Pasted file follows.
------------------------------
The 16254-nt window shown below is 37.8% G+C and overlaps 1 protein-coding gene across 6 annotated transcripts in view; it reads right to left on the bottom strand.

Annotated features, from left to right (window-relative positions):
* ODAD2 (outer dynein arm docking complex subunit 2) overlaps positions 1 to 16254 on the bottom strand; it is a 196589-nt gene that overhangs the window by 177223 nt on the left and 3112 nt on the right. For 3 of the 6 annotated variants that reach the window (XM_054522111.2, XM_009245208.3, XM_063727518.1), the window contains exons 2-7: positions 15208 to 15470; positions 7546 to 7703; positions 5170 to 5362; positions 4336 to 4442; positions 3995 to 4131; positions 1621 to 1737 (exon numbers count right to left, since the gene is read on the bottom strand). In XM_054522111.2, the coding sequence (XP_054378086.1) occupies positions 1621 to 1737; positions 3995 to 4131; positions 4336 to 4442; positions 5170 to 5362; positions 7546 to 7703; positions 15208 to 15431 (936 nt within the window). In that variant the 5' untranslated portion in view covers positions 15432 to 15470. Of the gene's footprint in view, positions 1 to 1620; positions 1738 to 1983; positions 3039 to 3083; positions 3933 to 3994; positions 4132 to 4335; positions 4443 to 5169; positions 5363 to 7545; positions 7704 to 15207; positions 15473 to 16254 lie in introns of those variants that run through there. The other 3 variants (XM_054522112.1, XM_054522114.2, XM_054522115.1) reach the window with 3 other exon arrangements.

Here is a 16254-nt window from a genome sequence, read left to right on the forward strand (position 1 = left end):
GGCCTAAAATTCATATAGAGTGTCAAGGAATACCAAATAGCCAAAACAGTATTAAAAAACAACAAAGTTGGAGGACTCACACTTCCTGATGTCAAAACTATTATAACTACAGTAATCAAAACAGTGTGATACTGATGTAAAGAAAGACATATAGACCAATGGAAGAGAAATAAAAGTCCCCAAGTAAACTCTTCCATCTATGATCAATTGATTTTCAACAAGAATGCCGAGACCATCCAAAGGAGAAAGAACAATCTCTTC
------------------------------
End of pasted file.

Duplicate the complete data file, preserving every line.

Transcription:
The 16254-nt window shown below is 37.8% G+C and overlaps 1 protein-coding gene across 6 annotated transcripts in view; it reads right to left on the bottom strand.

Annotated features, from left to right (window-relative positions):
* ODAD2 (outer dynein arm docking complex subunit 2) overlaps positions 1 to 16254 on the bottom strand; it is a 196589-nt gene that overhangs the window by 177223 nt on the left and 3112 nt on the right. For 3 of the 6 annotated variants that reach the window (XM_054522111.2, XM_009245208.3, XM_063727518.1), the window contains exons 2-7: positions 15208 to 15470; positions 7546 to 7703; positions 5170 to 5362; positions 4336 to 4442; positions 3995 to 4131; positions 1621 to 1737 (exon numbers count right to left, since the gene is read on the bottom strand). In XM_054522111.2, the coding sequence (XP_054378086.1) occupies positions 1621 to 1737; positions 3995 to 4131; positions 4336 to 4442; positions 5170 to 5362; positions 7546 to 7703; positions 15208 to 15431 (936 nt within the window). In that variant the 5' untranslated portion in view covers positions 15432 to 15470. Of the gene's footprint in view, positions 1 to 1620; positions 1738 to 1983; positions 3039 to 3083; positions 3933 to 3994; positions 4132 to 4335; positions 4443 to 5169; positions 5363 to 7545; positions 7704 to 15207; positions 15473 to 16254 lie in introns of those variants that run through there. The other 3 variants (XM_054522112.1, XM_054522114.2, XM_054522115.1) reach the window with 3 other exon arrangements.

Here is a 16254-nt window from a genome sequence, read left to right on the forward strand (position 1 = left end):
GGCCTAAAATTCATATAGAGTGTCAAGGAATACCAAATAGCCAAAACAGTATTAAAAAACAACAAAGTTGGAGGACTCACACTTCCTGATGTCAAAACTATTATAACTACAGTAATCAAAACAGTGTGATACTGATGTAAAGAAAGACATATAGACCAATGGAAGAGAAATAAAAGTCCCCAAGTAAACTCTTCCATCTATGATCAATTGATTTTCAACAAGAATGCCGAGACCATCCAAAGGAGAAAGAACAATCTCTTC